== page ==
It doesn't cost me for them to get their smiley (even if some do it dishonestly), but when you take a smiley away it tends to get ugly. They can either come enjoy my EC or they can try and lie about it when a future finder asks them for help with it, lol. :lol:

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Perhaps I am being a bit thickheaded here, but aren't EarthCache questions meant to be answered to show the cacher actually learned something? If the cacher answers incorrectly doesn't it mean they did not fulfill the logging requirements even with a picture?

 

Haha! I know what you're up to. You're right, you know. ;)

 

Well, that makes one of us, then. I am seriously confused here. On one hand, as EarthCache owners we're charged with coming up with questions to see if cachers learned the lesson...on the other we have people who say let a log stand even if the answers are wrong.

 

I am completely serious here. Should we police a cacher's answers to make sure they are correct to reasonable parameters and delete logs that do not fall within those areas or do we turn a blind eye? If we choose to turn a blind eye then it begs the question of why we even have the questions in the first place?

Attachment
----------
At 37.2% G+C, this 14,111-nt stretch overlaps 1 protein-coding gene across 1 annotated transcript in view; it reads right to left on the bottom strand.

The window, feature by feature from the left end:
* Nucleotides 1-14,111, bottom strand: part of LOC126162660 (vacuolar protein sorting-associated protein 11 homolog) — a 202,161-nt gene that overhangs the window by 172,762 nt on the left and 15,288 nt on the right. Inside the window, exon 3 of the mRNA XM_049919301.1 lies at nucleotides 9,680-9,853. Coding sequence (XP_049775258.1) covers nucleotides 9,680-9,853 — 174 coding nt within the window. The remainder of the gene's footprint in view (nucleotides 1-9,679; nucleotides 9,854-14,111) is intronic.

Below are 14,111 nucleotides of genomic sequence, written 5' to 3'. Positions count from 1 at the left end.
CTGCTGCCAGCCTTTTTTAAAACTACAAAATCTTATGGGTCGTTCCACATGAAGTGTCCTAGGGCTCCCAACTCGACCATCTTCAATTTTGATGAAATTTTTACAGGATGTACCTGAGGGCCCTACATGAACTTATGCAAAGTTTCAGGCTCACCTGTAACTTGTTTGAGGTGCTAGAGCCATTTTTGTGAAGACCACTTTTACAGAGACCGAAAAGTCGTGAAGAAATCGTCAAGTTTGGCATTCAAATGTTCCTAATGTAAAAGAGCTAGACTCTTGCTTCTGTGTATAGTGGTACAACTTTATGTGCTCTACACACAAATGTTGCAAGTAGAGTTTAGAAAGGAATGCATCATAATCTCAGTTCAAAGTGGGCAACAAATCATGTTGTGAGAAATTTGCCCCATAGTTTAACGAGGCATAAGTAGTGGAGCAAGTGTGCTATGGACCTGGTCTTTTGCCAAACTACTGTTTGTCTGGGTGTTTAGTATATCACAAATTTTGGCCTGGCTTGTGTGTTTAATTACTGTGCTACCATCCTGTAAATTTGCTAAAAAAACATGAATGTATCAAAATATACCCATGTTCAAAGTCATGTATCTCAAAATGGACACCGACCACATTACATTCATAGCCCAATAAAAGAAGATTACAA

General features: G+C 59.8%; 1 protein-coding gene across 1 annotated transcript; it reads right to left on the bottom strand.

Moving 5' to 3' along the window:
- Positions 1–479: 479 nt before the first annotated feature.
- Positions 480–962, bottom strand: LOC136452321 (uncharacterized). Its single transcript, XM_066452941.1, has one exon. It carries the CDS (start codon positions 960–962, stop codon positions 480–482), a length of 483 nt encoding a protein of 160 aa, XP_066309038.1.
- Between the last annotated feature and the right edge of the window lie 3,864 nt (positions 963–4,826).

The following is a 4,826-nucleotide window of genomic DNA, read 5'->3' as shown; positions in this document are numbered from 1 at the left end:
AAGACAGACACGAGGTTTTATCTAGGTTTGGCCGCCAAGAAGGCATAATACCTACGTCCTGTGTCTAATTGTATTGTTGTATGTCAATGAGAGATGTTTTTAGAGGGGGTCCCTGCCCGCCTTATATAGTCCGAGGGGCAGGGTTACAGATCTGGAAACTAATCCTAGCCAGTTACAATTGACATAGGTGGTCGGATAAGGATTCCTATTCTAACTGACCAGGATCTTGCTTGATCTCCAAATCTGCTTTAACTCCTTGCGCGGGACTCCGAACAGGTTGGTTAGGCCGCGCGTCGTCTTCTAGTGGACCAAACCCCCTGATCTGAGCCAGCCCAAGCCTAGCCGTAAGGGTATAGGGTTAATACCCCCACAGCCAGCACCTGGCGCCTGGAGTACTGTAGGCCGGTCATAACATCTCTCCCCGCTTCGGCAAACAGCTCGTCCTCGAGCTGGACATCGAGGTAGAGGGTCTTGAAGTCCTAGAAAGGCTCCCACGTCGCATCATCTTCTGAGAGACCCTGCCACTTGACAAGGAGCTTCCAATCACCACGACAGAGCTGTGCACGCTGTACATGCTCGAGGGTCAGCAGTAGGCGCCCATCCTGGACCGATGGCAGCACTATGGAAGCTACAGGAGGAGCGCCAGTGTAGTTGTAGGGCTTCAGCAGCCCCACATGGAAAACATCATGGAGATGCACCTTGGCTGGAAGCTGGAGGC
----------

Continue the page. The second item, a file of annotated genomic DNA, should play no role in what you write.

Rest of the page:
I don't want to be a nazi with my EarthCaches but I don't want to be a pushover, either.

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After looking at the questions on your EC, I say that only question #2 has a definitive 'correct' answer.

 

#1 asks 'what do you think', unless they discuss what they think about blueberry syrup, almost any answer will suffice.

 

#3 Maybe they have never seen a fossil, so they don't know what you are referring to at all.

 

#4 (consumer grade) GPS elevation is seriously inaccurate.

 

Perhaps they did say 'Fudge the questions' to themselves, but if they can prove they visited the site and at least thought about what you wanted to illustrate then I would let the log stand.